GTA San Andreas | Modding The Best Game Ever
I’m a tolerant man. Insult me, and I’ll ignore it; or cry when nobody’s looking, strike me and I’ll turn the other cheek, conspire against me, and I will not even bat an eye. But declare yourself a gamer in my presence just because you once played Ludo King on your dad’s iPad and sort of liked it, and I will smite you with every fibre in my being. As someone who spent a good deal of my childhood playing video games instead of accruing friends, developing a marketable skillset, or making my parents proud, they’re something I take very seriously. And perhaps the video game I hold in reverence above all else, is GTA San Andreas.
But this isn’t a review of GTA San Andreas or how I hold it responsible for destroying my pre-pubescent brain with its cynicism and liberal attitude towards massacring hookers. To rate a game I hold in such regard would be sinful; that would be like me asking you to review your grandma. Instead, this is an analysis of a mod called Copland that was developed in 2006 and brings some much needed vitality to an otherwise perfect work of art.
The mod significantly enhances the textures of the base game, particularly the streets and waterways. The clunky and uninspired vector map of San Andreas is replaced with a sleek and gorgeous satellite map, which in my opinion, looks substantially more refined than even the ones in GTA IV and GTA V. The sky textures, rather unfortunately, remain unchanged, so you’ll still spend a good part of your play through looking at a glitchy, flickering background that’ll break any possible immersion that this game from 2004 could still make you feel. It also significantly expands the playable areas of the game, adding an entire island, a massive building in the heart of downtown Los Santos, and perhaps most unusual of all, a theme park on the summit of Mount Chillad. These seem pretty cool at first glance, but since they don’t really serve any functional role within the game, they’re really just a gimmick more than anything. What not a gimmick however, is the modifications that Copland makes to the weapons and NPCs.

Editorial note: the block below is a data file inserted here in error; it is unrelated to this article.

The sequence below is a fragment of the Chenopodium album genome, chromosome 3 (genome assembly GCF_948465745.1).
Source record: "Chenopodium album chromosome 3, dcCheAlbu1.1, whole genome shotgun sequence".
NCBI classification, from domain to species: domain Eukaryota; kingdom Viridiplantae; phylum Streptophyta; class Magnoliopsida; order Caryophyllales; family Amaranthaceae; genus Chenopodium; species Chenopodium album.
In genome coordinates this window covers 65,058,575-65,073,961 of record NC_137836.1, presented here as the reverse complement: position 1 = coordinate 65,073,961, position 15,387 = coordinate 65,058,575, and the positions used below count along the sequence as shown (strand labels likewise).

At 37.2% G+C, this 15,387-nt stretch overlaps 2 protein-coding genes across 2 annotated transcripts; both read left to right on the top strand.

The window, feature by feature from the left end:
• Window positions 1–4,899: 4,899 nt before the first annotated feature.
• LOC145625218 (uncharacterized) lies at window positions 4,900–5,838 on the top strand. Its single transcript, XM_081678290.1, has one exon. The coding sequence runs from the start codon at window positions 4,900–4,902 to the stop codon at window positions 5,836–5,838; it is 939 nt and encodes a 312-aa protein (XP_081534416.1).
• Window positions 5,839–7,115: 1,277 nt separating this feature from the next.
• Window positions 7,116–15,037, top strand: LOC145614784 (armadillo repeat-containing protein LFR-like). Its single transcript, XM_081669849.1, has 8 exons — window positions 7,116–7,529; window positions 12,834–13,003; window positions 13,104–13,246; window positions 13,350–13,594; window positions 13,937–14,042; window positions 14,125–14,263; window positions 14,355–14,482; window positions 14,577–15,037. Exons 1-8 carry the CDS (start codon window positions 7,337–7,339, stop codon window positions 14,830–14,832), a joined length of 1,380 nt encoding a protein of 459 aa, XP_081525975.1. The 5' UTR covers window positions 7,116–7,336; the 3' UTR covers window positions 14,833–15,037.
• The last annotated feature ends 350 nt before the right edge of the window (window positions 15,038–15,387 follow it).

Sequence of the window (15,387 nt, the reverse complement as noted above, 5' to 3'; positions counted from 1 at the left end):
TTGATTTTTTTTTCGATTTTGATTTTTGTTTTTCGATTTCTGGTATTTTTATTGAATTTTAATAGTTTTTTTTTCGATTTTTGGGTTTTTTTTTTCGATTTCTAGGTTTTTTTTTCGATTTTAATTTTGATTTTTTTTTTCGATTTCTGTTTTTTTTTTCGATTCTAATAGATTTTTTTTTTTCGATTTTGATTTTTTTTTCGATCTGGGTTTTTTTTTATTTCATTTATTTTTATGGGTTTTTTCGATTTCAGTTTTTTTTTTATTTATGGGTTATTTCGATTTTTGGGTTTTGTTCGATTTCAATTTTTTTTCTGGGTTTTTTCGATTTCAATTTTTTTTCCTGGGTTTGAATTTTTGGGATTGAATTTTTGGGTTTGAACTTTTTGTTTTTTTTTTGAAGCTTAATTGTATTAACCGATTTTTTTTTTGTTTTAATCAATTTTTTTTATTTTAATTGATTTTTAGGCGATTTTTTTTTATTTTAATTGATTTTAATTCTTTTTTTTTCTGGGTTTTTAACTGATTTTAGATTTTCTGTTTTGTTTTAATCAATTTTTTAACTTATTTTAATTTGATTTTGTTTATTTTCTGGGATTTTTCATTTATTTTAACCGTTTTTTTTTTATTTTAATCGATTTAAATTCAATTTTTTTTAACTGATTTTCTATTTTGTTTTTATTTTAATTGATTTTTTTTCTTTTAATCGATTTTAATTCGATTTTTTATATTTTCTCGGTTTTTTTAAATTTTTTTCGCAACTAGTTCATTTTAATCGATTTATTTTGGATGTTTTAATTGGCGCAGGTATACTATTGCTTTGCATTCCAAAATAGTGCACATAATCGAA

Some of the more iconic instruments of dishing out pain have had their bland, low-res textures replaced to look far more menacing, and that’s something I can appreciate, especially the gorgeous gold plating added to the Desert Eagle. What I don’t like, is how the mod swaps your rival gangs, the legendary Ballas and Vagos for “the cops” which makes certain missions really frustrating because you’ve no idea who’s an enemy gang member and who’s a police officer. The motorcycle cops can now shoot you from their vehicles, which I think really raises the stakes of low level chases, although the presence of certain types of NPCs in places the base game never put them, like women in gowns in the middle of the desert, is just a strange addition on the part of the mod’s creators. Women in bikinis in the middle of the desert however, are welcome.
Everything I mentioned earlier seems almost trivial when compared to perhaps Copland’s ultimate achievement, the incredible vehicle mods. Gone are the bland, low resolution, planes, helicopters, and boats of the base game, many of which are replaced with insanely detailed real-world vehicles like Porches, Mercedes, BMWs, Ferraris, Boeing 747s, Chinooks, Rolls Royces, Corsairs, Hummers, and F1- Racecars. Hell, they even replaced the boring Dinghy boat with a functional submersible, although the controls are a bit unintuitive to put it mildly. The mods to the Rhino, Hydra, and Hunter are sadly subpar, but the Rustler, AT-400, Leviathan, and Sandking look phenomenal. Many of the vehicles even have their base stats modified to reflect their real-world speed, though this does come at the cost of their handling. The PCJ-600 motorcycle takes off like a rocket, but it also handles like one, and will kill you instantly if you ever crash. Overall, as much as I enjoy the vanilla GTA San Andreas vehicles, Copland perfects them to a great degree.
GTA San Andreas Copland is definitely worth try. Sure the mod may corrupt your old save files, compromise your computer’s security, and cause the game to crash every half hour, or just after you complete a mission but before you can save your progress; but it’s worth every frustrating minute. To install Copland, all you need to do is download it, extract the files, and paste them wherever your legally purchased copy of GTA San Andreas is saved on your computer. I would rate this mod 7 out 10 for just how exciting it makes the base game, despite the numerous, mildly infuriating technical issues and bugs you’ll have to contend with just to play a single mission.
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